Two-and-a-half years after the popular uprising in Bahrain, and beneath the fanfare of reform, prisoners of conscience, including some arrested during the protests, remain behind bars and the rights to freedom of expression, association and assembly continue to be suppressed. In recent months, not only have prisoners of conscience not been released, but more people have been jailed simply for daring to express their views, whether via Twitter or on peaceful marches. Bahraini courts have appeared more concerned with toeing the government line than offering effective remedy to Bahrainis and upholding the rule of law.

Fourteen prominent opposition activists were arrested between 17 March and 9 April 2011. Most were arrested in the middle of the night by groups of security officers who raided their houses and took them to an unknown location, where they were held incommunicado for weeks. Many of the 14 have alleged they were tortured during their first few days of detention when they were being interrogated by officers from the National Security Agency (NSA). None of the 14 was allowed to see their lawyers during NSA interrogations just after they were arrested. Some saw their lawyers during questioning by the military prosecutor ahead of the trial, while others were only allowed to see them during the first court hearing in May 2011, which was the first time any of the activists had seen their families since their arrest.

On 22 June 2011, Bahrain's National Safety Court, a military court, announced its verdict and sentenced them to between two years and life in prison on charges including “setting up terror groups to topple the royal regime and change the constitution”. Seven of the 14 activists were sentenced to life imprisonment: Hassan Mshaima’, ‘Abdelwahab Hussain, ‘Abdulhadi Al-Khawaja, Dr ‘Abdel-Jalil al-Singace, Mohammad Habib al-Miqdad, Abdel-Jalil al-Miqdad and Sa’eed Mirza al-Nuri. Four people, Mohammad Hassan Jawwad, Mohammad ‘Ali Ridha Isma’il, Abdullah al-Mahroos and ‘Abdul-Hadi ‘Abdullah Hassan al-Mukhodher, were sentenced to 15 years in prison. Two people, Ebrahim Sharif and Salah ‘Abdullah Hubail al-Khawaja, brother of ‘Abdulhadi al-Khawaja, were given five-year prison terms while Al-Hur Yousef al-Somaikh received a prison sentence of two years.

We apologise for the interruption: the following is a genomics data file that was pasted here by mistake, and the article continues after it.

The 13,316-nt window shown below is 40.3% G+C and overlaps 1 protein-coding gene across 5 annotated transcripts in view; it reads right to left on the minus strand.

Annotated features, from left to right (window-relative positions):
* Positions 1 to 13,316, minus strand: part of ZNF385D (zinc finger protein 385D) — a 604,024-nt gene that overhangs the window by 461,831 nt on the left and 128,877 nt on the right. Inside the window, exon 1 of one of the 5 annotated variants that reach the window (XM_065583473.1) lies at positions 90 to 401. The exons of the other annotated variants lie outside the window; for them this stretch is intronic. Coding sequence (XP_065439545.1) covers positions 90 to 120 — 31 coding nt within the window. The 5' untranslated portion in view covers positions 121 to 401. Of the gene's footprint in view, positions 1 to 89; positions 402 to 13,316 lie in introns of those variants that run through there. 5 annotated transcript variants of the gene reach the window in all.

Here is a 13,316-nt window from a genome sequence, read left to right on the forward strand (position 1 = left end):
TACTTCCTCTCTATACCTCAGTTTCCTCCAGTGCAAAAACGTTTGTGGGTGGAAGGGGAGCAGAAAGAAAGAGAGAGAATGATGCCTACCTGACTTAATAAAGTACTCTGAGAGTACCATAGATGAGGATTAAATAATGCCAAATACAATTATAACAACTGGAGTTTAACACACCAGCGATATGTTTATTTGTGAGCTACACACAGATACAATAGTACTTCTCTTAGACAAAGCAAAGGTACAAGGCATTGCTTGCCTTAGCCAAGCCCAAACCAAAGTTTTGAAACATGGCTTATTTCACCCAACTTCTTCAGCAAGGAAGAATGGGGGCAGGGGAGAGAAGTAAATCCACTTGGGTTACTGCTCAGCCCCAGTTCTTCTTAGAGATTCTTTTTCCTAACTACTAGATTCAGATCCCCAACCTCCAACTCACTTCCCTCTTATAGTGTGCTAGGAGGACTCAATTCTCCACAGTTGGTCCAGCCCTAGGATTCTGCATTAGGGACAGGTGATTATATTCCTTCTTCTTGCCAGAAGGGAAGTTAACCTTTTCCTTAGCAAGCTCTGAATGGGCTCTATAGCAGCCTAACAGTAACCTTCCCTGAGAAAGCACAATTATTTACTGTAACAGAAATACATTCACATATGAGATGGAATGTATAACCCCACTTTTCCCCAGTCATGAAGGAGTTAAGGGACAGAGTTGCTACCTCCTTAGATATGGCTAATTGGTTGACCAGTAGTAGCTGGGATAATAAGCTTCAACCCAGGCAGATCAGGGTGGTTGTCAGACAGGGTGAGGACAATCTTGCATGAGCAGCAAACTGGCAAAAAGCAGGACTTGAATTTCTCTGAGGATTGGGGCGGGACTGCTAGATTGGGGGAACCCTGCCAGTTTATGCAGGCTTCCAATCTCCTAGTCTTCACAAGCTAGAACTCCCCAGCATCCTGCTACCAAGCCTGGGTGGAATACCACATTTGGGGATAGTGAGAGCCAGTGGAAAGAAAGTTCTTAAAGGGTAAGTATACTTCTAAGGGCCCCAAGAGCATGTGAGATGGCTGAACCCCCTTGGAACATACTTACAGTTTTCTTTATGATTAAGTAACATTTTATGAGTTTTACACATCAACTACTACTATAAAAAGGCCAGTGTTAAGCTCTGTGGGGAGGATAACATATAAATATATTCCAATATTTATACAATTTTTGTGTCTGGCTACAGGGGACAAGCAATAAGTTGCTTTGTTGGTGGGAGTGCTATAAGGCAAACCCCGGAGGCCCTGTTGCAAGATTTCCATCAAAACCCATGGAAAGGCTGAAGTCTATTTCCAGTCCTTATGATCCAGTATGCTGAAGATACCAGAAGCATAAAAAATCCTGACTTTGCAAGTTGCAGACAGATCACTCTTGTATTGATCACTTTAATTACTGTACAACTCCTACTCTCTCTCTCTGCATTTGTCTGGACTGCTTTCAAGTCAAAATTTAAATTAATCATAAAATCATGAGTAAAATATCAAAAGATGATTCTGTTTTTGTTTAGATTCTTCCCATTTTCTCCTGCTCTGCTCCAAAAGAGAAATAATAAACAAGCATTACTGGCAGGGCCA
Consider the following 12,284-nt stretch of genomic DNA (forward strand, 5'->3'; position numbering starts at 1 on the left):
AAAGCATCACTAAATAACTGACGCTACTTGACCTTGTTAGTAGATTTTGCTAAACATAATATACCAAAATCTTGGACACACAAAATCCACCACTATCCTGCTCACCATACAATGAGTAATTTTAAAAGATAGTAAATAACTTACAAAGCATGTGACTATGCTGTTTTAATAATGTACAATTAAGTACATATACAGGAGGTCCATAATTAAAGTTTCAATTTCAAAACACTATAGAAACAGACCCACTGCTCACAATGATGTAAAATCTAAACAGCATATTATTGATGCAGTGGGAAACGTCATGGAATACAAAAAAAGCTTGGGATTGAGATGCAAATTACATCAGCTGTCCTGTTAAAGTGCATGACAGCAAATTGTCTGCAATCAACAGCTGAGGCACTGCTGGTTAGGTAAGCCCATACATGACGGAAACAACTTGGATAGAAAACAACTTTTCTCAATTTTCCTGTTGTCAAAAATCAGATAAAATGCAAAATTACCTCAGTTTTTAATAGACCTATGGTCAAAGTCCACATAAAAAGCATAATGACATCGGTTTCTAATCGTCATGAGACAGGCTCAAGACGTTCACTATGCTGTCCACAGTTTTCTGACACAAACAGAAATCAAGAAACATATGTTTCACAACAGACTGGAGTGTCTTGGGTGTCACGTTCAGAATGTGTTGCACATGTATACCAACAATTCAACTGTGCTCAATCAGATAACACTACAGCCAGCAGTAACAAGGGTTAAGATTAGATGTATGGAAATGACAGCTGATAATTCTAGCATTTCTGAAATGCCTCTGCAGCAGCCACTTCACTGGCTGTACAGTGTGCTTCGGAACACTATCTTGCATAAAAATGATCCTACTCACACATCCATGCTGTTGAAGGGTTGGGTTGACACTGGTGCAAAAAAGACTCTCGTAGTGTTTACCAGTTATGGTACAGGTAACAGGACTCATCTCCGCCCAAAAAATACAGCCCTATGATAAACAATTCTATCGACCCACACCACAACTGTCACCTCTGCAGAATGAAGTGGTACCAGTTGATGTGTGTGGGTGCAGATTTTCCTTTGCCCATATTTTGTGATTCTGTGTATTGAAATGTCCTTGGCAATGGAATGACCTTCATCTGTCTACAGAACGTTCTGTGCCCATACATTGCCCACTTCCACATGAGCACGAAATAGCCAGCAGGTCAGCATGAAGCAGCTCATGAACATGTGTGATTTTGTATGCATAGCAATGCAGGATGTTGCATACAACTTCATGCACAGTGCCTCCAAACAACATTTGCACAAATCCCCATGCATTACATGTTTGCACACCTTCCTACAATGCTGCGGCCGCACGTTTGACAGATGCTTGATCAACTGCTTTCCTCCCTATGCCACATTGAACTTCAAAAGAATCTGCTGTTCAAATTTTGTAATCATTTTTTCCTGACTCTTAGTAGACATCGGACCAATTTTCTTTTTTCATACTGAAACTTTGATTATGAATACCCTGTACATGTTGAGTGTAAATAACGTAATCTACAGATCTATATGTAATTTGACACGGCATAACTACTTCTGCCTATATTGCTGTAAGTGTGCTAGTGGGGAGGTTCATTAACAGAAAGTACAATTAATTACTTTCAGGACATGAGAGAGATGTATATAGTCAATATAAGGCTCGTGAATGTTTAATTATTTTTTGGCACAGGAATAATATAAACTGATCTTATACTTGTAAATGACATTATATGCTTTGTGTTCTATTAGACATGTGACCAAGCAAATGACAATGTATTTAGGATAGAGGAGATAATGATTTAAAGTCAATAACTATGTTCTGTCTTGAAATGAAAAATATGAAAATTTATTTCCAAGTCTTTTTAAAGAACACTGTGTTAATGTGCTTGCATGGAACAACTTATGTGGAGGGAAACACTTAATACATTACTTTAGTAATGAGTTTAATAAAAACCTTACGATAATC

On 28 September 2011, in a session that lasted only a few minutes, the National Safety Court of Appeal, a military appeal court, upheld all the convictions and sentences imposed on the 14 opposition activists. On 30 April 2012, the Court of Cassation in Manama ordered them to appear before a civilian court for an appeal trial; on the same day it reduced Al-Hur Yousef al-Somaikh's two-year sentence to six months. He was immediately released as he had already served his sentence. However, the other 13 remained behind bars in Jaw prison. Their appeal before a civilian court of appeal started on 22 May 2012.

For more information on this case and others see the reports Flawed Reforms: Bahrain fails to achieve Justice for protesters (Index: MDE 11/014/2012) April 2012 (http://www.amnesty.org/en/library/info/MDE11/014/2012/en) and Reform shelved, repression unleashed (Index: MDE 11/062/2012), November 2012, http://amnesty.org/en/library/info/MDE11/062/2012/en.

Names: Dr ‘Abdel-Jalil al-Singace and Hassan Mshaima’, ‘Abdelwahab Hussain, ‘Abdulhadi Al-Khawaja, Mohammad Habib al-Miqdad, Abdel-Jalil al-Miqdad, Sa’eed Mirza al-Nuri, Mohammad Hassan Jawwad, Mohammad ‘Ali Ridha Isma’il, Abdullah al-Mahroos, ‘Abdul-Hadi ‘Abdullah Hassan al-Mukhodher, Ebrahim Sharif, Salah ‘Abdullah Hubail al-Khawaja


Gender: m

Further information on UA: 139/11 Index MDE 11/052/2013 Issue Date: 10 October 2013